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Obesity prevention : the role of policies, laws and regulations

Swinburn, Boyd 2008, Obesity prevention : the role of policies, laws and regulations, Australia and New Zealand health policy, vol. 5, pp. 1-7, doi: 10.1186/1743-8462-5-12.

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Title Obesity prevention : the role of policies, laws and regulations
Author(s) Swinburn, Boyd
Journal name Australia and New Zealand health policy
Volume number 5
Start page 1
End page 7
Total pages 7
Publisher BioMed Central Ltd
Place of publication London, U.K.
Publication date 2008-06-05
ISSN 1743-8462
Summary The commercial drivers of the obesity epidemic are so influential that obesity can be considered a robust sign of commercial success – consumers are buying more food, more cars and more energy-saving machines. It is unlikely that these powerful economic forces will change sufficiently in response to consumer desires to eat less and move more or corporate desires to be more socially responsible. When the free market creates substantial population detriments and health inequalities, government policies are needed to change the ground rules in favour of population benefits.
Concerted action is needed from governments in four broad areas: provide leadership to set the agenda and show the way; advocate for a multi-sector response and establish the mechanisms for all sectors to engage and enhance action; develop and implement policies (including laws and regulations) to create healthier food and activity environments, and; secure increased and continued funding to reduce obesogenic environments and promote healthy eating and physical activity.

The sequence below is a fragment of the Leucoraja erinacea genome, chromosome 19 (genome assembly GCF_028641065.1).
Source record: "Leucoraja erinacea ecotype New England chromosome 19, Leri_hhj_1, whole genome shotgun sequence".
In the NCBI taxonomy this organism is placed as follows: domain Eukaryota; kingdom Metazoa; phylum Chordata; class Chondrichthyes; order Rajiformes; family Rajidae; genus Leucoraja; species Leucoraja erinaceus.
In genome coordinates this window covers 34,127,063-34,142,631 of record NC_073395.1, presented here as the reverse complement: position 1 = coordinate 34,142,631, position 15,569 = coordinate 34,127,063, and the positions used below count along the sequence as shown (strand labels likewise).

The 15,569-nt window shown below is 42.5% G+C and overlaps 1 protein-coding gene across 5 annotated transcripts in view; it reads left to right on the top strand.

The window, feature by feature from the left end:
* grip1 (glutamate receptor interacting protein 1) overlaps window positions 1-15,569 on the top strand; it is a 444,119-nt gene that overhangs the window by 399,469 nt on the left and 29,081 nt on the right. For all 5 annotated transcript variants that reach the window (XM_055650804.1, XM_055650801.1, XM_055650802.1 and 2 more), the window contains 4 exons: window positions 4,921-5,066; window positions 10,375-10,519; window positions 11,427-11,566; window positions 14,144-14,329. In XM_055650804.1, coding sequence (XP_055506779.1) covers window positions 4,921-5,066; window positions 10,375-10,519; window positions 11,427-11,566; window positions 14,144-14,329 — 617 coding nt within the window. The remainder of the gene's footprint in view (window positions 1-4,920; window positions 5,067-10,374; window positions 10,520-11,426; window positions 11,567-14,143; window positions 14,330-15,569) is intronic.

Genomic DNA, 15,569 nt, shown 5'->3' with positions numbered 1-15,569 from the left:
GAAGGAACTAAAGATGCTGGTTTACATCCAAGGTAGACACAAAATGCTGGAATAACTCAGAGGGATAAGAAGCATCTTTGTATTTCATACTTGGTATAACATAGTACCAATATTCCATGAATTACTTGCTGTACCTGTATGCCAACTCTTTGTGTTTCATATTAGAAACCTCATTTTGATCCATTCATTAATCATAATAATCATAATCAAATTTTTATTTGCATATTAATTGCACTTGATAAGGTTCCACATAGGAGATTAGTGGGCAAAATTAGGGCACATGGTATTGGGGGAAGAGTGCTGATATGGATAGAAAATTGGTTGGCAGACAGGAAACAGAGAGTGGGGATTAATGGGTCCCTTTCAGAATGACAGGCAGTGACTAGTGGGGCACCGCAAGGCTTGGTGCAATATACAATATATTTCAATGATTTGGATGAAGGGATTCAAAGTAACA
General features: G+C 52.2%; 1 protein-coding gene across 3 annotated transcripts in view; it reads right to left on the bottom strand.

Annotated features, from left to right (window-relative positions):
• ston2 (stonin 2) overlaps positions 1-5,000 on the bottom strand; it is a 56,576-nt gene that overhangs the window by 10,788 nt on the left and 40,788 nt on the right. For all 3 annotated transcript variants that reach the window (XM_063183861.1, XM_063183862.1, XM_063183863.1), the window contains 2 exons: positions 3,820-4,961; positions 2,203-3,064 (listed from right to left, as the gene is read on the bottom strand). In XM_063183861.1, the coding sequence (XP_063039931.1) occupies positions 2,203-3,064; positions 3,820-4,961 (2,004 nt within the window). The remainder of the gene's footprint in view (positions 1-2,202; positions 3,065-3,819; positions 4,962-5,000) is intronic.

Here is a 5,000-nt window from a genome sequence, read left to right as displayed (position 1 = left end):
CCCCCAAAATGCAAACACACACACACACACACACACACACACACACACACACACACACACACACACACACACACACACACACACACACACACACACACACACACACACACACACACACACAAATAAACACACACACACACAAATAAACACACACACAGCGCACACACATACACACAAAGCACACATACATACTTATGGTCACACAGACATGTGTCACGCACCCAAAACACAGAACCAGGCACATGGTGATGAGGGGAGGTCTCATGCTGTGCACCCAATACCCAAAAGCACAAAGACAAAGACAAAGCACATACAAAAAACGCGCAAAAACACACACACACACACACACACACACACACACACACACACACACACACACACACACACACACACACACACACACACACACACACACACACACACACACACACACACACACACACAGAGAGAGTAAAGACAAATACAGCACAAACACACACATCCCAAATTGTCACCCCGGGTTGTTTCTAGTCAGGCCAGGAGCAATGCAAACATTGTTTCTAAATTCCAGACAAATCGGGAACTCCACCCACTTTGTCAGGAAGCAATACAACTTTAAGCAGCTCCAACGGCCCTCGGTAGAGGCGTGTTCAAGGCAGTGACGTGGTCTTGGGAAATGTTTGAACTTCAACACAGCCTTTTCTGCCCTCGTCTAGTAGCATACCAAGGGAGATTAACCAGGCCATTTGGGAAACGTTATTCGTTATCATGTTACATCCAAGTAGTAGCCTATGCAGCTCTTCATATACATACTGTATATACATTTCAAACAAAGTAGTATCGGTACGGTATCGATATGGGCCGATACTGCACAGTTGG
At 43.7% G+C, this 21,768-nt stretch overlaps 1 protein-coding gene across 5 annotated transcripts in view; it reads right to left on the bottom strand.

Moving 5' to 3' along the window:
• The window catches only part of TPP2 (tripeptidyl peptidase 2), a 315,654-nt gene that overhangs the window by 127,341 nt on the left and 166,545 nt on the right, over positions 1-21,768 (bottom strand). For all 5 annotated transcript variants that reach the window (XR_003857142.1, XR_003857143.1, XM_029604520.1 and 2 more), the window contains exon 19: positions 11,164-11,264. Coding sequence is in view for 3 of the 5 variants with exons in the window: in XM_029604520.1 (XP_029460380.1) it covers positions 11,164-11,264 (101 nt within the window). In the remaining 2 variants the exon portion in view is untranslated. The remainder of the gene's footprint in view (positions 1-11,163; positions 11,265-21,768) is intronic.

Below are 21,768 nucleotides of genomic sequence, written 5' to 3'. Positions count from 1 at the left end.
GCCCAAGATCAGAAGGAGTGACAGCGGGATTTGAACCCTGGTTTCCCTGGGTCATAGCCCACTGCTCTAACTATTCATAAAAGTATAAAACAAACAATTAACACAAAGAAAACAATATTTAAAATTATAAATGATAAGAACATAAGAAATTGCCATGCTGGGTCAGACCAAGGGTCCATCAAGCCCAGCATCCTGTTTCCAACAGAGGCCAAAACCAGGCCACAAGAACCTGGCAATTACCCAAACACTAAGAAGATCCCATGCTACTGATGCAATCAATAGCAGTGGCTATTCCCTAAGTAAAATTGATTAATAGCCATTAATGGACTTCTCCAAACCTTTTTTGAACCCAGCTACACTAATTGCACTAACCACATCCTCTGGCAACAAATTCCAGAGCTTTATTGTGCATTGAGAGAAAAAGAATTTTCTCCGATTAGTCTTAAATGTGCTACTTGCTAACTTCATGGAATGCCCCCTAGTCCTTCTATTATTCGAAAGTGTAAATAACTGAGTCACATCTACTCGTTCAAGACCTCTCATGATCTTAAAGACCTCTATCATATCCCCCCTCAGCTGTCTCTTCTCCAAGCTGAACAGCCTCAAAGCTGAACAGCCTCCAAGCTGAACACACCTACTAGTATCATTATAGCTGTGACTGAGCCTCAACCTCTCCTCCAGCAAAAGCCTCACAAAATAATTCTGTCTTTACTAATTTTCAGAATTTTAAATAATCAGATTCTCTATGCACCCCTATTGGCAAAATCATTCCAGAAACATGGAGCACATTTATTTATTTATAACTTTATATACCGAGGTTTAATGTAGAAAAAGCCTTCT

Policies, laws and regulations are often needed to drive the environmental and social changes that, eventually, will have a sustainable impact on reducing obesity. An 'obesity impact assessment' on legislation such as public liability, urban planning, transport, food safety, agriculture, and trade may identify 'rules' which contribute to obesogenic environments. In other areas, such as marketing to children, school food, and taxes/levies, there may be opportunities for regulations to actively support obesity prevention. Legislation in other areas such as to reduce climate change may also contribute to obesity prevention ('stealth interventions'). A political willingness to use policy instruments to drive change will probably be an early hallmark of successful obesity prevention.
Notes This is an Open Access article distributed under the terms of the Creative Commons Attribution License (http://creativecommons.org/licenses/by/2.0), which permits unrestricted use, distribution, and reproduction in any medium, provided the original work is properly cited.
Language eng
DOI 10.1186/1743-8462-5-12
Field of Research 111799 Public Health and Health Services not elsewhere classified
Socio Economic Objective 920208 Health Inequalities
HERDC Research category C1 Refereed article in a scholarly journal
Copyright notice ©2008 Swinburn; licensee BioMed Central Ltd.
Free to Read? Yes
Use Rights Creative Commons Attribution licence
Persistent URL http://hdl.handle.net/10536/DRO/DU:30017504

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Every reasonable effort has been made to ensure that permission has been obtained for items included in DRO. If you believe that your rights have been infringed by this repository, please contact drosupport@deakin.edu.au.